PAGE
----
We don’t know what is going to happen in Guyana as the months and years move on. The opposition-controlled Parliament could topple the Ramotar presidency through a vote of no-confidence, thereby requiring another general election. On the other hand, Mr. Ramotar could carve out a working relationship with the combined opposition of APNU and AFC.
It is difficult to see a major split or even an ongoing dispute between APNU and AFC. I know the players in the smaller AFC very well and I cannot see any formidable chasm separating APNU and the AFC in what they want for Guyana.
It means, therefore, that the combined opposition is going to engage Mr. Ramotar on the contention that more than half of the electorate voted for them and not the PPP, therefore the President should listen to what they have in their list of demands. The figures of the difference in votes are contained in the caption above.
The combined opposition got 51 percent of the votes. That is, of course, if you do not accept APNU’s contention that it lost votes because of skullduggery.
The first thing President Ramotar has to do is to look at the reality. It is there for the world to see – more voters chose the combined opposition than the PPP/C, therefore President Ramotar does not have a majority in Parliament.
At the time of writing, the leadership of APNU and AFC were meeting at Congress Place. I don’t know what they are talking about, but I can tell you what is on the mind of an influential voice in the AFC – Nigel Hughes. We were talking yesterday in court at the resumption of the President’s libel suit. He is adamant that on the basis of the vote, African Guyanese rejected the Indian-dominated PPP and voted for the African-oriented APNU, therefore the opposition must insist on constitutional changes.
Obviously, President Ramotar cannot accept everything in the menu of measures by the opposition. By the same token, the opposition cannot support President Ramotar’s legislative agenda as if the ruling PPP/C is in charge of Parliament. Where in the world does a minority government just sit back and get its way in a legislature dominated by the opposition? So what will happen tomorrow? There could only be one pathway – concessions, compromise and nationalist pursuits on both sides. There is no alternative.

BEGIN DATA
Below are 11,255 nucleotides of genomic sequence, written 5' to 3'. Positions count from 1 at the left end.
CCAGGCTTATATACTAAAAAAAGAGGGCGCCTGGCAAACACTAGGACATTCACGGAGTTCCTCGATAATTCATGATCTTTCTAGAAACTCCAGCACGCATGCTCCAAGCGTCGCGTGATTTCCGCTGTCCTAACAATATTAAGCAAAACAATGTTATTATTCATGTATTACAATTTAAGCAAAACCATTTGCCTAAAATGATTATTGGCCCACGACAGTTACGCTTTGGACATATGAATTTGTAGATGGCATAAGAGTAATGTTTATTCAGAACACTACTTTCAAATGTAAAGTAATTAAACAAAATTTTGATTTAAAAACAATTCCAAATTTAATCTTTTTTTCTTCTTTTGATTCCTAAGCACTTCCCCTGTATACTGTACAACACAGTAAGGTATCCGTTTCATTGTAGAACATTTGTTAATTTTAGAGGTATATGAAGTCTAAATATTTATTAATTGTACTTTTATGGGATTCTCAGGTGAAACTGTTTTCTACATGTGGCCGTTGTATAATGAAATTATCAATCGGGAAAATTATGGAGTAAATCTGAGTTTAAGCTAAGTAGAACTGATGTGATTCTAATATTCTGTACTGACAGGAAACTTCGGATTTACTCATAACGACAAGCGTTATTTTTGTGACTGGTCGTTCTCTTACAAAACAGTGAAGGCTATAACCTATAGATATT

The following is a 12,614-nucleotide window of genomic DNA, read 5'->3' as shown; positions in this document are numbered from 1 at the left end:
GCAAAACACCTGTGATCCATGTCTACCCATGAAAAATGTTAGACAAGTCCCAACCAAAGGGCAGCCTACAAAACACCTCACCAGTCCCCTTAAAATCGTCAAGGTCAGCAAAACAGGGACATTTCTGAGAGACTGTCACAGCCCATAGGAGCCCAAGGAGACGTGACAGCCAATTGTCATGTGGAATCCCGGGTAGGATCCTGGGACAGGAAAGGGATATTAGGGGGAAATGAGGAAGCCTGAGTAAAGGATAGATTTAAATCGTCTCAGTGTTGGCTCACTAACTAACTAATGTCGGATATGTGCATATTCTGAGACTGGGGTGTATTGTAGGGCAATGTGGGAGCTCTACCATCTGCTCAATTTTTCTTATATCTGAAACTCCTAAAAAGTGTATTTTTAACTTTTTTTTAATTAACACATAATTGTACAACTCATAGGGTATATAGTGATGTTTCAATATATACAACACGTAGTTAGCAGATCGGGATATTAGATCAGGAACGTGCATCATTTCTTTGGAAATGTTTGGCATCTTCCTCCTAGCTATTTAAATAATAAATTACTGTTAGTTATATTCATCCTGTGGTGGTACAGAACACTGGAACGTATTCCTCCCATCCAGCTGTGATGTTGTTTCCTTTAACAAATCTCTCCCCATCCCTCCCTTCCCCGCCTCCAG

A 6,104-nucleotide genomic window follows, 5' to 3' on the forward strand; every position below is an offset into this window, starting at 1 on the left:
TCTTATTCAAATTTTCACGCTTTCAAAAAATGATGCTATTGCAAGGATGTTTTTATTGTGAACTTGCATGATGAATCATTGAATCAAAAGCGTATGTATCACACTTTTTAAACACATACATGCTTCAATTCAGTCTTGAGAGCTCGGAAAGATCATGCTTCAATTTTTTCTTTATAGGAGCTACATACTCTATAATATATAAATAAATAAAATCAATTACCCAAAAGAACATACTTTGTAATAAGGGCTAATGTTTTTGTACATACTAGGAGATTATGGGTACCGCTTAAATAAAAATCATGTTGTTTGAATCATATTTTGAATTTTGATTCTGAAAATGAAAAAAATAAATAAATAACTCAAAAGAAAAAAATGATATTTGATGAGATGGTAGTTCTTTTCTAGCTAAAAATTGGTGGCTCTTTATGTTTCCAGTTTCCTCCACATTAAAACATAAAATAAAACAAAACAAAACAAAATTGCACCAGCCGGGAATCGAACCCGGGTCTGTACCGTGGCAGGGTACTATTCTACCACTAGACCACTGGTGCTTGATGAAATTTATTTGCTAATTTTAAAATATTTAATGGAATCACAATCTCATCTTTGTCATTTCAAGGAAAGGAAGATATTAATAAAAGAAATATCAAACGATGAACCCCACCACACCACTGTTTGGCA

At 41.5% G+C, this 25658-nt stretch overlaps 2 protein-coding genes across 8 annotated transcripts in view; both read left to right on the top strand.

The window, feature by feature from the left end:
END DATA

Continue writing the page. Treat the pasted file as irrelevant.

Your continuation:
One would like to think that Mr. Ramotar will want to have a period of a prolonged presidency rather than accept a vote of no-confidence and in three month’s time we are back on the election trail. Concurrently, one doubts very much that APNU and AFC will be in the election mood for a long time to come.
So all three parties will not want to return to the campaign arena. The last election was a grueling one, and to go back on that train is indeed a daunting prospect.
So Ramotar will want a few years of the presidency and APNU and AFC will not be happy to start another election drama. The common thread will be compromise. But can there be compromise without the implementation of the desires of the electorate? We thus return to the figures in the title. Can APNU and the AFC negotiate a common destiny for Guyana without taking into consideration what their supporters demanded of them?
This columnist followed the campaign of both APNU and AFC closely. There was a relentless attack on Mr. Jagdeo’s post-presidency pension. There was the promise from both APNU and AFC that if they win the poll, they would reduce the magnitude of the package. (Laws, however, cannot be made retroactively). Both parties control Parliament by a simple majority. Could they continue for the coming months and years without using their parliamentary clout to reduce Mr. Jagdeo’s goodies? They can, but will it not go down well with their supporters. Will their supporters stick with them without the emotional charge of betrayal?
Then there is the question of the opposition’s attitude to the state media – Chronicle and NCN. Dr. Rupert Roopnaraine on the campaign road, called NCN, the National Criminal Network. The opposition hates what the Chronicle has become. Could APNU and AFC control Parliament, live side by side with President Ramotar, and accept the graphically unprofessional nature of these two media houses? The answer is yes, but will their supporters accept their position?
So there are some troubling grey areas in the start of Guyana’s new dawn. How the main actors traverse these bumpy roads will determine whether we have a stable society or a very troubled one.
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